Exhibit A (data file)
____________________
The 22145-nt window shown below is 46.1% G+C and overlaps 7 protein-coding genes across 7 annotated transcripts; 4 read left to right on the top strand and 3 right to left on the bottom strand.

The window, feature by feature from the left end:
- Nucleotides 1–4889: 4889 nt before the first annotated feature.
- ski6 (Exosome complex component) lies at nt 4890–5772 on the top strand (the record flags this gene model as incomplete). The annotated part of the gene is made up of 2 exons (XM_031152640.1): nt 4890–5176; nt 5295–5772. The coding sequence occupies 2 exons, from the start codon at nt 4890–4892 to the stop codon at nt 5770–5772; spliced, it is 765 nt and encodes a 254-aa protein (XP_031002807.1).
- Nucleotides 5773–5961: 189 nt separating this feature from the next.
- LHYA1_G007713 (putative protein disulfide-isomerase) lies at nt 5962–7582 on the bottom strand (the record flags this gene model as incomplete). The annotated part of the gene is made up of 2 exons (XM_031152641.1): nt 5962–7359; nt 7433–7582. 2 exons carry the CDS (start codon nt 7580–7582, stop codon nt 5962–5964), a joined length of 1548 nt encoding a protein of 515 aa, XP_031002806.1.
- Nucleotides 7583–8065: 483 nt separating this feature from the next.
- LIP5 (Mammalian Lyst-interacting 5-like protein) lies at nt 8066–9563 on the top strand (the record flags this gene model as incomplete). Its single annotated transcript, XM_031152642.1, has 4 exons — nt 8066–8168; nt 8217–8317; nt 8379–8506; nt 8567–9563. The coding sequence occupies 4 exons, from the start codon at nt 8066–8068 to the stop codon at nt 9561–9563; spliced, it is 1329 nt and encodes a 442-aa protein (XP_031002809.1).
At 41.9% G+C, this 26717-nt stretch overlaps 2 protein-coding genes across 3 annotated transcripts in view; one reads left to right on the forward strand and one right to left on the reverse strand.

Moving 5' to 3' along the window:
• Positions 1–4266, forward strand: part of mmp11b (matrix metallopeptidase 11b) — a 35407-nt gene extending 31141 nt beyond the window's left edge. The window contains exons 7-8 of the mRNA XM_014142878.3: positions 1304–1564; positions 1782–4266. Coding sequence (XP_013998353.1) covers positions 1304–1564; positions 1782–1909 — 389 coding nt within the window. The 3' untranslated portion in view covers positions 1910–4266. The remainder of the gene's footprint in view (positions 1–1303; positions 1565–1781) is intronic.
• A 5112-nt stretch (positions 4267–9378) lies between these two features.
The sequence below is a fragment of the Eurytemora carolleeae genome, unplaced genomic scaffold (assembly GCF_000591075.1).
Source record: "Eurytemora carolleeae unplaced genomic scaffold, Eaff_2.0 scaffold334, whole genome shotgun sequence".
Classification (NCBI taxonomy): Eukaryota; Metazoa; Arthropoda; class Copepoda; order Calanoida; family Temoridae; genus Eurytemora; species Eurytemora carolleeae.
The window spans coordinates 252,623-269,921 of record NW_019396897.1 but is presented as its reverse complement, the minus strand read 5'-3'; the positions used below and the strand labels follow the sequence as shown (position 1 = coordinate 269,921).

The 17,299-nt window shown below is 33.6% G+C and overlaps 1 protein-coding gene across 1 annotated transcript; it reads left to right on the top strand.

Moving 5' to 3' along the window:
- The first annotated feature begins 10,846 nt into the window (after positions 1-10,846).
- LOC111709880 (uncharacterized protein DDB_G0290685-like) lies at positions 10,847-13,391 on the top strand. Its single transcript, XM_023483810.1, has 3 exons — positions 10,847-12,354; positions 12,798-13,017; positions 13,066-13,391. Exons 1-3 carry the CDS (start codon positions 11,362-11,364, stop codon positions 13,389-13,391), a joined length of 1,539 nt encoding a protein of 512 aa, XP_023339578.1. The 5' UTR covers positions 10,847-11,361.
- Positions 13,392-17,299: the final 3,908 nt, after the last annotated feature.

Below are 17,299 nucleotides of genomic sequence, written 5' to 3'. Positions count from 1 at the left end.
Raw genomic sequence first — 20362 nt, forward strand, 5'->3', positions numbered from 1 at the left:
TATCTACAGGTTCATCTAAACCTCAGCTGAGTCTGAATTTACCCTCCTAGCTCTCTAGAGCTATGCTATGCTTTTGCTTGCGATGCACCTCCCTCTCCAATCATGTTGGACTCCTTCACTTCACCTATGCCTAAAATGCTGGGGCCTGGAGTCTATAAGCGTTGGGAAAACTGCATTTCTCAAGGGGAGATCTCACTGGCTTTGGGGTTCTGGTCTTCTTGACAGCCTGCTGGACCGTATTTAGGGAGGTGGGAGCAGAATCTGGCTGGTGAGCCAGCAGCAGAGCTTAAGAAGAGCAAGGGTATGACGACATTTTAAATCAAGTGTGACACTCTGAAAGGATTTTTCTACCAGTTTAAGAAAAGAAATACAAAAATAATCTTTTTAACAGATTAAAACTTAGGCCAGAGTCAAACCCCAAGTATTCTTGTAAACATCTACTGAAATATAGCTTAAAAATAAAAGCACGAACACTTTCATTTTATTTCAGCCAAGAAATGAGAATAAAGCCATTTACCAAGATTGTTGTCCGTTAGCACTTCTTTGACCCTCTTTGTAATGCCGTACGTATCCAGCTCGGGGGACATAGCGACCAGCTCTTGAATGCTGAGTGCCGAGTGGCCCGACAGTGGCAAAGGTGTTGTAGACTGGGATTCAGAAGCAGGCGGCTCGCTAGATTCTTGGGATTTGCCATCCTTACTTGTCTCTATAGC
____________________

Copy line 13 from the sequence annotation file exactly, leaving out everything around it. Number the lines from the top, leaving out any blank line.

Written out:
The sequence below is a fragment of the Eurytemora carolleeae genome, unplaced genomic scaffold (assembly GCF_000591075.1).